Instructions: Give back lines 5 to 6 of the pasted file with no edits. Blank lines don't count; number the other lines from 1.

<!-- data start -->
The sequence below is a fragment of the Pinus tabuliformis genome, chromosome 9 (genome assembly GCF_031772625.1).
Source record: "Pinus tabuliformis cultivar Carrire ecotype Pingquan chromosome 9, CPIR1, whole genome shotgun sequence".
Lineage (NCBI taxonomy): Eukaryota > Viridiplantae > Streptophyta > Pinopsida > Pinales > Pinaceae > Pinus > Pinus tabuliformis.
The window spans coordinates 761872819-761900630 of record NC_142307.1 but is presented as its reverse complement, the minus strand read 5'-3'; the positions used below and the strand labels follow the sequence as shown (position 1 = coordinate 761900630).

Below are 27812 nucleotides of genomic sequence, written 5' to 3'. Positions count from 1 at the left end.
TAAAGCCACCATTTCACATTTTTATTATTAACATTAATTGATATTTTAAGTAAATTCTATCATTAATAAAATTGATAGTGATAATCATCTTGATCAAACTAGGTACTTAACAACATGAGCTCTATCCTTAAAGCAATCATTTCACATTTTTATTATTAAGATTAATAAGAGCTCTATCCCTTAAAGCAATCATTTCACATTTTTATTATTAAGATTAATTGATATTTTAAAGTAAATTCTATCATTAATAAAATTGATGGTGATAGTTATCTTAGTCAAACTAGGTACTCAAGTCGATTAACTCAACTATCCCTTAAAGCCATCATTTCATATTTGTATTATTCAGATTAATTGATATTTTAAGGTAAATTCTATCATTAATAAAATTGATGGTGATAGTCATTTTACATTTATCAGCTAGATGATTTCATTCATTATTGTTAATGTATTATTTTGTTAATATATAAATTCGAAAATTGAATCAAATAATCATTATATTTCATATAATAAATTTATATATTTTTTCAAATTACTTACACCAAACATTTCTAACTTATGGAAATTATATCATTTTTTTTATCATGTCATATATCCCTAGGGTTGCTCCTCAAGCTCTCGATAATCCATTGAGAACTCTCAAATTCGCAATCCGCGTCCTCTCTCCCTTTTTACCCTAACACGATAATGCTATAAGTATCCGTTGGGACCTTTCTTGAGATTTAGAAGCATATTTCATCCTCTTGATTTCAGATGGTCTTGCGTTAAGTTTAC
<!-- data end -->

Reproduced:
Below are 27812 nucleotides of genomic sequence, written 5' to 3'. Positions count from 1 at the left end.
TAAAGCCACCATTTCACATTTTTATTATTAACATTAATTGATATTTTAAGTAAATTCTATCATTAATAAAATTGATAGTGATAATCATCTTGATCAAACTAGGTACTTAACAACATGAGCTCTATCCTTAAAGCAATCATTTCACATTTTTATTATTAAGATTAATAAGAGCTCTATCCCTTAAAGCAATCATTTCACATTTTTATTATTAAGATTAATTGATATTTTAAAGTAAATTCTATCATTAATAAAATTGATGGTGATAGTTATCTTAGTCAAACTAGGTACTCAAGTCGATTAACTCAACTATCCCTTAAAGCCATCATTTCATATTTGTATTATTCAGATTAATTGATATTTTAAGGTAAATTCTATCATTAATAAAATTGATGGTGATAGTCATTTTACATTTATCAGCTAGATGATTTCATTCATTATTGTTAATGTATTATTTTGTTAATATATAAATTCGAAAATTGAATCAAATAATCATTATATTTCATATAATAAATTTATATATTTTTTCAAATTACTTACACCAAACATTTCTAACTTATGGAAATTATATCATTTTTTTTATCATGTCATATATCCCTAGGGTTGCTCCTCAAGCTCTCGATAATCCATTGAGAACTCTCAAATTCGCAATCCGCGTCCTCTCTCCCTTTTTACCCTAACACGATAATGCTATAAGTATCCGTTGGGACCTTTCTTGAGATTTAGAAGCATATTTCATCCTCTTGATTTCAGATGGTCTTGCGTTAAGTTTAC